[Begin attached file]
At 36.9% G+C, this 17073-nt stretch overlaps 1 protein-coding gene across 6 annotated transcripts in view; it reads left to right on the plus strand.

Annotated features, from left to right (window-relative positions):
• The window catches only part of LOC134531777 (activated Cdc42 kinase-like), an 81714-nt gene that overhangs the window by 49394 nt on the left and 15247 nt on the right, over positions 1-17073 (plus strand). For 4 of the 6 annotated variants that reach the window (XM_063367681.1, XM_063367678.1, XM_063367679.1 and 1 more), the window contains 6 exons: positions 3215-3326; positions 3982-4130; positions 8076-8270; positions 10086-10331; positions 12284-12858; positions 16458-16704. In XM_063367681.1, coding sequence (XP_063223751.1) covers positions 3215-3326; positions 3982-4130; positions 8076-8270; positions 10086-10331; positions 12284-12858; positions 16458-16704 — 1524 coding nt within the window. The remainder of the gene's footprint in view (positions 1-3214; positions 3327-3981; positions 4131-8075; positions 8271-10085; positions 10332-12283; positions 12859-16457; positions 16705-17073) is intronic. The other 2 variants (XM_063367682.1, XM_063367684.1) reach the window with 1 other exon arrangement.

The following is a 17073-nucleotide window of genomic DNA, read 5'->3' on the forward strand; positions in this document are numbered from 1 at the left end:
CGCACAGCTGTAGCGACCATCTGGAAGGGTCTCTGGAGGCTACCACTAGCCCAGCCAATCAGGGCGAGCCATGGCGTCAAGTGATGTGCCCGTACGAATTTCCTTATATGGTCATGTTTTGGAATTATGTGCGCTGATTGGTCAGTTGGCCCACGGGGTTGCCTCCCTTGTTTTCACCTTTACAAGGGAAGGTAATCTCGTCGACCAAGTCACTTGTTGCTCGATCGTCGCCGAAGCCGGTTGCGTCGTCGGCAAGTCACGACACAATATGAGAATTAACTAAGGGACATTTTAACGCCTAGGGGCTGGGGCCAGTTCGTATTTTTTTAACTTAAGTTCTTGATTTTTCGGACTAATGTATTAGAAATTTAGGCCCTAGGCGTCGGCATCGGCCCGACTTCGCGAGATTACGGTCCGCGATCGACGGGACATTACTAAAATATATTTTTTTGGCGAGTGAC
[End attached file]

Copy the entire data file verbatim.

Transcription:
At 36.9% G+C, this 17073-nt stretch overlaps 1 protein-coding gene across 6 annotated transcripts in view; it reads left to right on the plus strand.

Annotated features, from left to right (window-relative positions):
• The window catches only part of LOC134531777 (activated Cdc42 kinase-like), an 81714-nt gene that overhangs the window by 49394 nt on the left and 15247 nt on the right, over positions 1-17073 (plus strand). For 4 of the 6 annotated variants that reach the window (XM_063367681.1, XM_063367678.1, XM_063367679.1 and 1 more), the window contains 6 exons: positions 3215-3326; positions 3982-4130; positions 8076-8270; positions 10086-10331; positions 12284-12858; positions 16458-16704. In XM_063367681.1, coding sequence (XP_063223751.1) covers positions 3215-3326; positions 3982-4130; positions 8076-8270; positions 10086-10331; positions 12284-12858; positions 16458-16704 — 1524 coding nt within the window. The remainder of the gene's footprint in view (positions 1-3214; positions 3327-3981; positions 4131-8075; positions 8271-10085; positions 10332-12283; positions 12859-16457; positions 16705-17073) is intronic. The other 2 variants (XM_063367682.1, XM_063367684.1) reach the window with 1 other exon arrangement.

The following is a 17073-nucleotide window of genomic DNA, read 5'->3' on the forward strand; positions in this document are numbered from 1 at the left end:
CGCACAGCTGTAGCGACCATCTGGAAGGGTCTCTGGAGGCTACCACTAGCCCAGCCAATCAGGGCGAGCCATGGCGTCAAGTGATGTGCCCGTACGAATTTCCTTATATGGTCATGTTTTGGAATTATGTGCGCTGATTGGTCAGTTGGCCCACGGGGTTGCCTCCCTTGTTTTCACCTTTACAAGGGAAGGTAATCTCGTCGACCAAGTCACTTGTTGCTCGATCGTCGCCGAAGCCGGTTGCGTCGTCGGCAAGTCACGACACAATATGAGAATTAACTAAGGGACATTTTAACGCCTAGGGGCTGGGGCCAGTTCGTATTTTTTTAACTTAAGTTCTTGATTTTTCGGACTAATGTATTAGAAATTTAGGCCCTAGGCGTCGGCATCGGCCCGACTTCGCGAGATTACGGTCCGCGATCGACGGGACATTACTAAAATATATTTTTTTGGCGAGTGAC